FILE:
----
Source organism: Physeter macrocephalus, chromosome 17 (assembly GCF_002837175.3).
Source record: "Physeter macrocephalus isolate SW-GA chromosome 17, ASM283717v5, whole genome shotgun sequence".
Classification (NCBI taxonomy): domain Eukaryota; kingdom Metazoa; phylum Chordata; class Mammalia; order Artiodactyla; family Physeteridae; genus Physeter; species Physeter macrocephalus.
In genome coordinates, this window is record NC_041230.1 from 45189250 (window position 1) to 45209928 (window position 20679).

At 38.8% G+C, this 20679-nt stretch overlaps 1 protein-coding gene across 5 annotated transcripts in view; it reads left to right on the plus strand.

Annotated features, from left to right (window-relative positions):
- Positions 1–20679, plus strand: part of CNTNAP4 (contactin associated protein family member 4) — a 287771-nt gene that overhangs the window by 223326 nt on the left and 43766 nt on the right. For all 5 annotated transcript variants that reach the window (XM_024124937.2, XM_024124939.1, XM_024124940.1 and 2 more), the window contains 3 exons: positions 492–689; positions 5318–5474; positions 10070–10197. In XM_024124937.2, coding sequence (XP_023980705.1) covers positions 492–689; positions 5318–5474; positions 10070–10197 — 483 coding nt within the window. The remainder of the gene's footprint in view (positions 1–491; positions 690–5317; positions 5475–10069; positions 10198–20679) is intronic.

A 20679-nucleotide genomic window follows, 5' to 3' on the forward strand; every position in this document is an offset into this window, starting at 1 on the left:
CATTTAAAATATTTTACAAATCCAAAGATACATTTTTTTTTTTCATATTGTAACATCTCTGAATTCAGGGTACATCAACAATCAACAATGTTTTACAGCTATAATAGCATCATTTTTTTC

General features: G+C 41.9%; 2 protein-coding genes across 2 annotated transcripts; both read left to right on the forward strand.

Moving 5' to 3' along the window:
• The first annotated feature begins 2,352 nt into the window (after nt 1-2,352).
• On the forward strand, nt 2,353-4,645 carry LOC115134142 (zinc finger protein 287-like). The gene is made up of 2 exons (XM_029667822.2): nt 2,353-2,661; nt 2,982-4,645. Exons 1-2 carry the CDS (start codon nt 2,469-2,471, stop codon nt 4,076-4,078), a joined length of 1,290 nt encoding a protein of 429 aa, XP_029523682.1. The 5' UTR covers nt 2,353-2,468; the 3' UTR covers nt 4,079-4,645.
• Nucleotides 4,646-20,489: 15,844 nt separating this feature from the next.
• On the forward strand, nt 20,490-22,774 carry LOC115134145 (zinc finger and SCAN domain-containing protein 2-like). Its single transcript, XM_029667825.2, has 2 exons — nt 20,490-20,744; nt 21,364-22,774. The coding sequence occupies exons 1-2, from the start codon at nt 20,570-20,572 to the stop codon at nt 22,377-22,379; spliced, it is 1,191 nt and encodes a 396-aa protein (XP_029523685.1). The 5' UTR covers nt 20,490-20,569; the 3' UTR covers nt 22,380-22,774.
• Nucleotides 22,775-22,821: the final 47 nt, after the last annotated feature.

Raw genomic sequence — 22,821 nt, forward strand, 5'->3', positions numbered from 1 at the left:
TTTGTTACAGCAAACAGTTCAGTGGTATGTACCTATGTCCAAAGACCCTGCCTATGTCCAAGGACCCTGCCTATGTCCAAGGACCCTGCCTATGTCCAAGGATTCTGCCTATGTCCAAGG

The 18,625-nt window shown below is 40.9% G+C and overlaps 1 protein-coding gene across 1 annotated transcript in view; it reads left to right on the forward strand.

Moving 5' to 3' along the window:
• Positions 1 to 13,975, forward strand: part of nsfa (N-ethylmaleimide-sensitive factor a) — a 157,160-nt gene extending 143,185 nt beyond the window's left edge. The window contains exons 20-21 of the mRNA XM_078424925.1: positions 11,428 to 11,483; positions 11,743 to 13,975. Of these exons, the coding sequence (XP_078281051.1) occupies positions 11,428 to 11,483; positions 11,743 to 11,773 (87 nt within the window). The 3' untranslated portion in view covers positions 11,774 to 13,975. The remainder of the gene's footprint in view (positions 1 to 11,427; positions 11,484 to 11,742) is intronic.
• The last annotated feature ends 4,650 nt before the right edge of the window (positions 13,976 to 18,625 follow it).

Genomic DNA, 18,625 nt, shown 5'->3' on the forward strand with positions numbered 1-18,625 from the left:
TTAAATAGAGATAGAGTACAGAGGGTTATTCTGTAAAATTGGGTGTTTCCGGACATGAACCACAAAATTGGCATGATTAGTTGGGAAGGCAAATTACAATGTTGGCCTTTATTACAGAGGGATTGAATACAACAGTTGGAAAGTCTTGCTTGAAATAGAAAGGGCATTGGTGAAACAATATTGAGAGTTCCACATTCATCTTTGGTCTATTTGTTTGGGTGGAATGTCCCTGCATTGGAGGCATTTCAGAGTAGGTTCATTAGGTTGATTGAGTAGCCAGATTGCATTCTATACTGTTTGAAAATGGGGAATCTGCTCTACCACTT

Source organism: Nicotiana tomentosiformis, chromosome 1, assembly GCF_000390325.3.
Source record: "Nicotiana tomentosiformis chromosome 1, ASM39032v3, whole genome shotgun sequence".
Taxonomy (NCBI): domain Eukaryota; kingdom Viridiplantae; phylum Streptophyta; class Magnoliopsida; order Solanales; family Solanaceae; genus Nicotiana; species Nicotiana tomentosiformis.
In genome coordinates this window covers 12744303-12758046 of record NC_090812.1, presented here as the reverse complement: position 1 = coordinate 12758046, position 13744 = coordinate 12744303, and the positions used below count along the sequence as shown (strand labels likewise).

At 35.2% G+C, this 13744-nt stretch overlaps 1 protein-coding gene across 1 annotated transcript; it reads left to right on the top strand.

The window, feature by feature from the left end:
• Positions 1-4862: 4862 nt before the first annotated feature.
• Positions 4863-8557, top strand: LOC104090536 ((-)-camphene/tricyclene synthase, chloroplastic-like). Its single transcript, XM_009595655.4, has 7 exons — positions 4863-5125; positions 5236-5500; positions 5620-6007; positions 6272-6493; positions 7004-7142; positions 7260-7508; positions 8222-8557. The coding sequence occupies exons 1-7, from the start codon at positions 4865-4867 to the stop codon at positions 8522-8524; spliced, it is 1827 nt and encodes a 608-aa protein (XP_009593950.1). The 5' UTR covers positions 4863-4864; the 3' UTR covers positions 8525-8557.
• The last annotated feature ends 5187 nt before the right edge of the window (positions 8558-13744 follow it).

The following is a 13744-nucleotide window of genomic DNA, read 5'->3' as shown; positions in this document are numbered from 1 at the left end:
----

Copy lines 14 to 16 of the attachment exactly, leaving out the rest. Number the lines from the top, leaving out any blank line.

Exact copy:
• Nucleotides 4,646-20,489: 15,844 nt separating this feature from the next.
• On the forward strand, nt 20,490-22,774 carry LOC115134145 (zinc finger and SCAN domain-containing protein 2-like). Its single transcript, XM_029667825.2, has 2 exons — nt 20,490-20,744; nt 21,364-22,774. The coding sequence occupies exons 1-2, from the start codon at nt 20,570-20,572 to the stop codon at nt 22,377-22,379; spliced, it is 1,191 nt and encodes a 396-aa protein (XP_029523685.1). The 5' UTR covers nt 20,490-20,569; the 3' UTR covers nt 22,380-22,774.
• Nucleotides 22,775-22,821: the final 47 nt, after the last annotated feature.